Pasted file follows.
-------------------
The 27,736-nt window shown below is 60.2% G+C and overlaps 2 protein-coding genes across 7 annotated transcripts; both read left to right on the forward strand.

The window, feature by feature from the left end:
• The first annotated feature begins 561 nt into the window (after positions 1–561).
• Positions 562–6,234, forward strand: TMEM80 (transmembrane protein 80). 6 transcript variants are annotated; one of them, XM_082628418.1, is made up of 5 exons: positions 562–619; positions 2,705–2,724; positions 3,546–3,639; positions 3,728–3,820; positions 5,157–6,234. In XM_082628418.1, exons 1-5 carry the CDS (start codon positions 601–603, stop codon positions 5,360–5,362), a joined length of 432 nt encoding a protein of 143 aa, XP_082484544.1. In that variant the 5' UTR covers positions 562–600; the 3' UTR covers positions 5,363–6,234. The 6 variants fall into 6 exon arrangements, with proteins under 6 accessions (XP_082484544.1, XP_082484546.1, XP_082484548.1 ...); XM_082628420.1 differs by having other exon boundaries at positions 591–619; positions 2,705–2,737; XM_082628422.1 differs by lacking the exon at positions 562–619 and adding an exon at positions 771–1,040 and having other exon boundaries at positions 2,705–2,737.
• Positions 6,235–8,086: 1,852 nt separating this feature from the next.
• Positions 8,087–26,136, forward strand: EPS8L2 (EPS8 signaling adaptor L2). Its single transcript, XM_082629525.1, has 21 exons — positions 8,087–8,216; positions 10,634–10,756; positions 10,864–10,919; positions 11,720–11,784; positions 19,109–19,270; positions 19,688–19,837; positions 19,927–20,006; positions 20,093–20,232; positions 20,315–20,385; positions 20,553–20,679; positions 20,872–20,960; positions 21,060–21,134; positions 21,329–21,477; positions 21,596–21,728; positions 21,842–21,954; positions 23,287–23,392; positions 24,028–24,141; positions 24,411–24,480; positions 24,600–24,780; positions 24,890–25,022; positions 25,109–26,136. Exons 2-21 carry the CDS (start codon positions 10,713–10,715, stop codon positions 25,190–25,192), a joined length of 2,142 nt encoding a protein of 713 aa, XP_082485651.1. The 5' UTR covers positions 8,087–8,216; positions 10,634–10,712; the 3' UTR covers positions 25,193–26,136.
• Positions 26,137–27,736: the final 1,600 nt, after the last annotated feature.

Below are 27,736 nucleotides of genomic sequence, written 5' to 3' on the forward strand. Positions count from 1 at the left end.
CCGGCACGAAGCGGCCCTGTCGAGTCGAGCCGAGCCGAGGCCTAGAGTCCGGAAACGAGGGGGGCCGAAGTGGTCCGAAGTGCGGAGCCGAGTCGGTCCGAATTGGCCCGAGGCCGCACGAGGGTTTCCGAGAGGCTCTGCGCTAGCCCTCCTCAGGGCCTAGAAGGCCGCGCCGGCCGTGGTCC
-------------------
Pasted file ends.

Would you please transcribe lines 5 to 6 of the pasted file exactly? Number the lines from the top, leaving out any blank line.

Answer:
• Positions 6,235–8,086: 1,852 nt separating this feature from the next.
• Positions 8,087–26,136, forward strand: EPS8L2 (EPS8 signaling adaptor L2). Its single transcript, XM_082629525.1, has 21 exons — positions 8,087–8,216; positions 10,634–10,756; positions 10,864–10,919; positions 11,720–11,784; positions 19,109–19,270; positions 19,688–19,837; positions 19,927–20,006; positions 20,093–20,232; positions 20,315–20,385; positions 20,553–20,679; positions 20,872–20,960; positions 21,060–21,134; positions 21,329–21,477; positions 21,596–21,728; positions 21,842–21,954; positions 23,287–23,392; positions 24,028–24,141; positions 24,411–24,480; positions 24,600–24,780; positions 24,890–25,022; positions 25,109–26,136. Exons 2-21 carry the CDS (start codon positions 10,713–10,715, stop codon positions 25,190–25,192), a joined length of 2,142 nt encoding a protein of 713 aa, XP_082485651.1. The 5' UTR covers positions 8,087–8,216; positions 10,634–10,712; the 3' UTR covers positions 25,193–26,136.